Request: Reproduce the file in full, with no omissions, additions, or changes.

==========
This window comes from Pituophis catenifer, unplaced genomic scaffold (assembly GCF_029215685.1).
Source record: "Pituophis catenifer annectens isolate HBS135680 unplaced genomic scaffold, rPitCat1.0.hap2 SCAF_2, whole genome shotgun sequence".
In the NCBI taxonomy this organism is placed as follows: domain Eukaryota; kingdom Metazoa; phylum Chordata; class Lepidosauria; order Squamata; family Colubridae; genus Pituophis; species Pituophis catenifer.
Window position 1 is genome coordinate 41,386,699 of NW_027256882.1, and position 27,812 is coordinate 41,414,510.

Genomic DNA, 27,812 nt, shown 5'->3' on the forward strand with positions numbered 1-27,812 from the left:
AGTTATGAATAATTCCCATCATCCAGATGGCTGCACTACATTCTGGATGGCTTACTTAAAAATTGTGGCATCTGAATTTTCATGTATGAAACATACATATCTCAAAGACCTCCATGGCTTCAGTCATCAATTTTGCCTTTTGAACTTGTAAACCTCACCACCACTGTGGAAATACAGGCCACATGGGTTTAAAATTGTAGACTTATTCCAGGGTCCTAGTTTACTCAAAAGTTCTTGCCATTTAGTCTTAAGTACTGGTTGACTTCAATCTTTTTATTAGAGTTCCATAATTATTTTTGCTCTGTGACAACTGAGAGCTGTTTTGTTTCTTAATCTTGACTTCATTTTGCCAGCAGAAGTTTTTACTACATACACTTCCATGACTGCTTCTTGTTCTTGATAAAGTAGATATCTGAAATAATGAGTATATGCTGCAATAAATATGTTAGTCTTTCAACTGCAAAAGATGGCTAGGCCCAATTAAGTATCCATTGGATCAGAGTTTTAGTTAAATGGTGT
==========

This window comes from Pituophis catenifer, unplaced genomic scaffold (assembly GCF_029215685.1).
Source record: "Pituophis catenifer annectens isolate HBS135680 unplaced genomic scaffold, rPitCat1.0.hap2 SCAF_2, whole genome shotgun sequence".
In the NCBI taxonomy this organism is placed as follows: domain Eukaryota; kingdom Metazoa; phylum Chordata; class Lepidosauria; order Squamata; family Colubridae; genus Pituophis; species Pituophis catenifer.
Window position 1 is genome coordinate 41,386,699 of NW_027256882.1, and position 27,812 is coordinate 41,414,510.

Genomic DNA, 27,812 nt, shown 5'->3' on the forward strand with positions numbered 1-27,812 from the left:
AGTTATGAATAATTCCCATCATCCAGATGGCTGCACTACATTCTGGATGGCTTACTTAAAAATTGTGGCATCTGAATTTTCATGTATGAAACATACATATCTCAAAGACCTCCATGGCTTCAGTCATCAATTTTGCCTTTTGAACTTGTAAACCTCACCACCACTGTGGAAATACAGGCCACATGGGTTTAAAATTGTAGACTTATTCCAGGGTCCTAGTTTACTCAAAAGTTCTTGCCATTTAGTCTTAAGTACTGGTTGACTTCAATCTTTTTATTAGAGTTCCATAATTATTTTTGCTCTGTGACAACTGAGAGCTGTTTTGTTTCTTAATCTTGACTTCATTTTGCCAGCAGAAGTTTTTACTACATACACTTCCATGACTGCTTCTTGTTCTTGATAAAGTAGATATCTGAAATAATGAGTATATGCTGCAATAAATATGTTAGTCTTTCAACTGCAAAAGATGGCTAGGCCCAATTAAGTATCCATTGGATCAGAGTTTTAGTTAAATGGTGT